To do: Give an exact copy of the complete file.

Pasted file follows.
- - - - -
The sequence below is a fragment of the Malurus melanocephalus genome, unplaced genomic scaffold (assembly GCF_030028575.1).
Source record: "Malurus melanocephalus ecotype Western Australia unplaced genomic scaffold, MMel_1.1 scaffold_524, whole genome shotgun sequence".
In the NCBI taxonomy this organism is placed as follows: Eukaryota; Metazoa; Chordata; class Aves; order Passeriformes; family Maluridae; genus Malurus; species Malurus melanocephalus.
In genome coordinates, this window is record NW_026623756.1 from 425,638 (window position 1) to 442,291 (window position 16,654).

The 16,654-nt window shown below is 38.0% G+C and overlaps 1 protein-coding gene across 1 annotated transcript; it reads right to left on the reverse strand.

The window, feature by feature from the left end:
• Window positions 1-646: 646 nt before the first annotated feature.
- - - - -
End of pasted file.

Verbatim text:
The sequence below is a fragment of the Malurus melanocephalus genome, unplaced genomic scaffold (assembly GCF_030028575.1).
Source record: "Malurus melanocephalus ecotype Western Australia unplaced genomic scaffold, MMel_1.1 scaffold_524, whole genome shotgun sequence".
In the NCBI taxonomy this organism is placed as follows: Eukaryota; Metazoa; Chordata; class Aves; order Passeriformes; family Maluridae; genus Malurus; species Malurus melanocephalus.
In genome coordinates, this window is record NW_026623756.1 from 425,638 (window position 1) to 442,291 (window position 16,654).

The 16,654-nt window shown below is 38.0% G+C and overlaps 1 protein-coding gene across 1 annotated transcript; it reads right to left on the reverse strand.

The window, feature by feature from the left end:
• Window positions 1-646: 646 nt before the first annotated feature.